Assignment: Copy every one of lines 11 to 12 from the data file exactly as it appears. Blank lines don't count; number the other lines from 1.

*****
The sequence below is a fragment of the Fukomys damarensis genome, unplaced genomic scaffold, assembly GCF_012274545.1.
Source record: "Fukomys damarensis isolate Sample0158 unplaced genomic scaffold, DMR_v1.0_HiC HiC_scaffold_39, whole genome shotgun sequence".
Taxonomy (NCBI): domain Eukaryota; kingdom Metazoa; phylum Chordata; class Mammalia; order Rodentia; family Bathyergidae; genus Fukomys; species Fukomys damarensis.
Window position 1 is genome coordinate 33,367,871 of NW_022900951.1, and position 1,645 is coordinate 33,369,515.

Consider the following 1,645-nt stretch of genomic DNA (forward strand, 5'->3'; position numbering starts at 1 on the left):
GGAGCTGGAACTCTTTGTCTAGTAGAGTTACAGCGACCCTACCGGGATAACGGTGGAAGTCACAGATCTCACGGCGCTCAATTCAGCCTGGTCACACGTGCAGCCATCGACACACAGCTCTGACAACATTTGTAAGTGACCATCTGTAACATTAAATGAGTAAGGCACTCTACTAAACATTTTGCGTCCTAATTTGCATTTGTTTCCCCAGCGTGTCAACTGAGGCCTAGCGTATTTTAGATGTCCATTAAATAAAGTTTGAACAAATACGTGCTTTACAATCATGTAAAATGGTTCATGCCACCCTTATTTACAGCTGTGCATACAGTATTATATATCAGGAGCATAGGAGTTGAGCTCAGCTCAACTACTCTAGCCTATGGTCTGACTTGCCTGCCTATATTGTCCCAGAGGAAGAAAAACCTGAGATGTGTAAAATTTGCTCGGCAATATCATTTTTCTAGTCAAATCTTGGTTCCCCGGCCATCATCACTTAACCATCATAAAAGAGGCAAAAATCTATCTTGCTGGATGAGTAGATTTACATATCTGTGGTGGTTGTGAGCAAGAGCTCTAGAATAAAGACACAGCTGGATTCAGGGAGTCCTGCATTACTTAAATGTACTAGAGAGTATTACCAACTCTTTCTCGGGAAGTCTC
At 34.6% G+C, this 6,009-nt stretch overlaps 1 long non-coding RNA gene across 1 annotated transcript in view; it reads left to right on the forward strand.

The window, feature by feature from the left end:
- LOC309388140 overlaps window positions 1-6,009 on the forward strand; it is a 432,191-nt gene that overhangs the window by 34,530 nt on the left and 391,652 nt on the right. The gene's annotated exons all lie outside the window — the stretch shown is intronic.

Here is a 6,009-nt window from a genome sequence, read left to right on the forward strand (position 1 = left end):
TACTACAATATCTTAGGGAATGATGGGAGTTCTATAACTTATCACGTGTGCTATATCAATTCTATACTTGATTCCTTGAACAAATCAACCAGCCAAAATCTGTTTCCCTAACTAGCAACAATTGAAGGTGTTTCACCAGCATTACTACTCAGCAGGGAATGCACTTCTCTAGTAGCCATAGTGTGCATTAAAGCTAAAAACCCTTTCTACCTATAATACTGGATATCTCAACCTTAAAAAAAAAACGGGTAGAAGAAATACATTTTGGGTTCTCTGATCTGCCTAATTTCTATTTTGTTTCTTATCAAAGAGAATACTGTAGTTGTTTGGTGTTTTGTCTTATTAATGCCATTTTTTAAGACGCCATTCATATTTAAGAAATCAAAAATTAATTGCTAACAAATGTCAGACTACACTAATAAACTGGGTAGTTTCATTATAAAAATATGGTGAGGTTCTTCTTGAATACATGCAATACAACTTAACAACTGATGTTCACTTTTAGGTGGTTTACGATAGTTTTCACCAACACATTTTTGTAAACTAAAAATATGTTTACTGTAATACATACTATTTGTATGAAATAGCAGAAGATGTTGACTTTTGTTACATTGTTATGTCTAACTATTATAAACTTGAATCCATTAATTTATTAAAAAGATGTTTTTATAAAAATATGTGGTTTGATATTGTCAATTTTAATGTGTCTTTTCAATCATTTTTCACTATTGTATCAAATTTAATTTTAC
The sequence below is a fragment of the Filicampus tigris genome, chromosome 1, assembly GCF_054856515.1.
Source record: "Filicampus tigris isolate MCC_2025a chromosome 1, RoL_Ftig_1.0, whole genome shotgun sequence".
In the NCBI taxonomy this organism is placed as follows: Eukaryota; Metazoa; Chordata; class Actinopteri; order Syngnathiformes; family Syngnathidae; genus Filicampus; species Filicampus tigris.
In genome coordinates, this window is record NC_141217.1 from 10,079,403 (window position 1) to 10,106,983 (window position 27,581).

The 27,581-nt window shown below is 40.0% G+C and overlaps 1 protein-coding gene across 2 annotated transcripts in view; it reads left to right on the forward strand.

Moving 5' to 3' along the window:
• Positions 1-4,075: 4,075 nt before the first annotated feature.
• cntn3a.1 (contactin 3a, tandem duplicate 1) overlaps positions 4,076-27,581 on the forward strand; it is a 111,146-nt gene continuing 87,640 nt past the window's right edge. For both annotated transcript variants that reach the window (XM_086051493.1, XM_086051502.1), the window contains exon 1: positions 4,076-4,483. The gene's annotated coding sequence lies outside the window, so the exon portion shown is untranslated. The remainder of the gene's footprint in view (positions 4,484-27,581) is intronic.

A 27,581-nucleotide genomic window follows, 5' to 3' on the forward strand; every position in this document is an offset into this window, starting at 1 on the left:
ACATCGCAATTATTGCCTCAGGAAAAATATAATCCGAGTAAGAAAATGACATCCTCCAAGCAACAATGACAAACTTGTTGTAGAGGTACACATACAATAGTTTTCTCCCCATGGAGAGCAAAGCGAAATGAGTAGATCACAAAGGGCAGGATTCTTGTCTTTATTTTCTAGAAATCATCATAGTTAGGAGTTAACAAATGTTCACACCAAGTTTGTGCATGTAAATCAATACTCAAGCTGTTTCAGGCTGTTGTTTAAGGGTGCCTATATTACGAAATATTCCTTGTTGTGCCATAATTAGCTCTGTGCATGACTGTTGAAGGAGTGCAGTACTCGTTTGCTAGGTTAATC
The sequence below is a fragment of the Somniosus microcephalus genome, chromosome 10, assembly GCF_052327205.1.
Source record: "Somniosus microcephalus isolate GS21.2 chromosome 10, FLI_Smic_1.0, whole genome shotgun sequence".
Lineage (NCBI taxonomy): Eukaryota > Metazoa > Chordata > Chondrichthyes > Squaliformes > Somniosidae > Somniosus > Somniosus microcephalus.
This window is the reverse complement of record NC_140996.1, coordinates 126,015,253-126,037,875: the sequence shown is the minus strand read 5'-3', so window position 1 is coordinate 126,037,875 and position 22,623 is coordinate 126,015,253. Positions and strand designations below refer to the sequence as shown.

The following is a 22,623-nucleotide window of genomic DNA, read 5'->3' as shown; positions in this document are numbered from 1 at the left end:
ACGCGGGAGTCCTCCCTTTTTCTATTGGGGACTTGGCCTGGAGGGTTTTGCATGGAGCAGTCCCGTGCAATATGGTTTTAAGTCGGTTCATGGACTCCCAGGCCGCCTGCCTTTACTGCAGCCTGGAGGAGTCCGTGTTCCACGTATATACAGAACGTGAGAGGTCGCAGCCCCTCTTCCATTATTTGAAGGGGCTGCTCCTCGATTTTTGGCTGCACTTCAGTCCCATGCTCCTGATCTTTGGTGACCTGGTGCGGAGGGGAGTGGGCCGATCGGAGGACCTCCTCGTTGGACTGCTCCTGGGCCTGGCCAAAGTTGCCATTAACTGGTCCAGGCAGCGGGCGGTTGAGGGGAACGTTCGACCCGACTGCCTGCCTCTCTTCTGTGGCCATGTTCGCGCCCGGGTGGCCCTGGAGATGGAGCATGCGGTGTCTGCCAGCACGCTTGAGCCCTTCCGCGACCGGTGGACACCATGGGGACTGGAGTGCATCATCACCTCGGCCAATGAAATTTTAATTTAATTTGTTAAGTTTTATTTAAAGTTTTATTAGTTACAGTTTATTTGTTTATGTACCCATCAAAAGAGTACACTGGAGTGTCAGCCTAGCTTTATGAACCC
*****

TACTACAATATCTTAGGGAATGATGGGAGTTCTATAACTTATCACGTGTGCTATATCAATTCTATACTTGATTCCTTGAACAAATCAACCAGCCAAAATCTGTTTCCCTAACTAGCAACAATTGAAGGTGTTTCACCAGCATTACTACTCAGCAGGGAATGCACTTCTCTAGTAGCCATAGTGTGCATTAAAGCTAAAAACCCTTTCTACCTATAATACTGGATATCTCAACCTTAAAAAAAAAACGGGTAGAAGAAATACATTTTGGGTTCTCTGATCTGCCTAATTTCTATTTTGTTTCTTATCAAAGAGAATACTGTAGTTGTTTGGTGTTTTGTCTTATTAATGCCATTTTTTAAGACGCCATTCATATTTAAGAAATCAAAAATTAATTGCTAACAAATGTCAGACTACACTAATAAACTGGGTAGTTTCATTATAAAAATATGGTGAGGTTCTTCTTGAATACATGCAATACAACTTAACAACTGATGTTCACTTTTAGGTGGTTTACGATAGTTTTCACCAACACATTTTTGTAAACTAAAAATATGTTTACTGTAATACATACTATTTGTATGAAATAGCAGAAGATGTTGACTTTTGTTACATTGTTATGTCTAACTATTATAAACTTGAATCCATTAATTTATTAAAAAGATGTTTTTATAAAAATATGTGGTTTGATATTGTCAATTTTAATGTGTCTTTTCAATCATTTTTCACTATTGTATCAAATTTAATTTTAC
The sequence below is a fragment of the Filicampus tigris genome, chromosome 1, assembly GCF_054856515.1.